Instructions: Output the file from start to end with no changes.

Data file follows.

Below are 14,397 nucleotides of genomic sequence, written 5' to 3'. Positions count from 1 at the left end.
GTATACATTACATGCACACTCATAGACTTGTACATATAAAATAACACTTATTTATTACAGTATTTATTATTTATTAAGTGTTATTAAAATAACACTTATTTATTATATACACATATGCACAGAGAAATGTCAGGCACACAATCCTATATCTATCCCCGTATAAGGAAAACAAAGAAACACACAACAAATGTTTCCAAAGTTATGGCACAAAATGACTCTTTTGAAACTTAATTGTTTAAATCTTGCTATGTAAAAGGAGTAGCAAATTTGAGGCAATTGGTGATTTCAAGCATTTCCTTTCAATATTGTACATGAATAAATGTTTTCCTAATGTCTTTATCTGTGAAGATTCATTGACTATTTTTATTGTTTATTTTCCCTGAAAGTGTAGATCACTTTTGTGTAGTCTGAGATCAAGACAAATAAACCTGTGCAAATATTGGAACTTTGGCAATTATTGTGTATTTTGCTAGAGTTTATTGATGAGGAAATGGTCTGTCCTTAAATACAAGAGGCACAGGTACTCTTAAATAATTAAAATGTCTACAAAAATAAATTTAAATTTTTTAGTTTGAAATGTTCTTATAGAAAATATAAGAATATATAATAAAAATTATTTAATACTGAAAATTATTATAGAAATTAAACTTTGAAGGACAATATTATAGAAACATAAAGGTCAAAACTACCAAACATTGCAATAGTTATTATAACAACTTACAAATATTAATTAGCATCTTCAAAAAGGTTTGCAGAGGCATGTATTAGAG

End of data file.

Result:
Below are 14,397 nucleotides of genomic sequence, written 5' to 3'. Positions count from 1 at the left end.
GTATACATTACATGCACACTCATAGACTTGTACATATAAAATAACACTTATTTATTACAGTATTTATTATTTATTAAGTGTTATTAAAATAACACTTATTTATTATATACACATATGCACAGAGAAATGTCAGGCACACAATCCTATATCTATCCCCGTATAAGGAAAACAAAGAAACACACAACAAATGTTTCCAAAGTTATGGCACAAAATGACTCTTTTGAAACTTAATTGTTTAAATCTTGCTATGTAAAAGGAGTAGCAAATTTGAGGCAATTGGTGATTTCAAGCATTTCCTTTCAATATTGTACATGAATAAATGTTTTCCTAATGTCTTTATCTGTGAAGATTCATTGACTATTTTTATTGTTTATTTTCCCTGAAAGTGTAGATCACTTTTGTGTAGTCTGAGATCAAGACAAATAAACCTGTGCAAATATTGGAACTTTGGCAATTATTGTGTATTTTGCTAGAGTTTATTGATGAGGAAATGGTCTGTCCTTAAATACAAGAGGCACAGGTACTCTTAAATAATTAAAATGTCTACAAAAATAAATTTAAATTTTTTAGTTTGAAATGTTCTTATAGAAAATATAAGAATATATAATAAAAATTATTTAATACTGAAAATTATTATAGAAATTAAACTTTGAAGGACAATATTATAGAAACATAAAGGTCAAAACTACCAAACATTGCAATAGTTATTATAACAACTTACAAATATTAATTAGCATCTTCAAAAAGGTTTGCAGAGGCATGTATTAGAG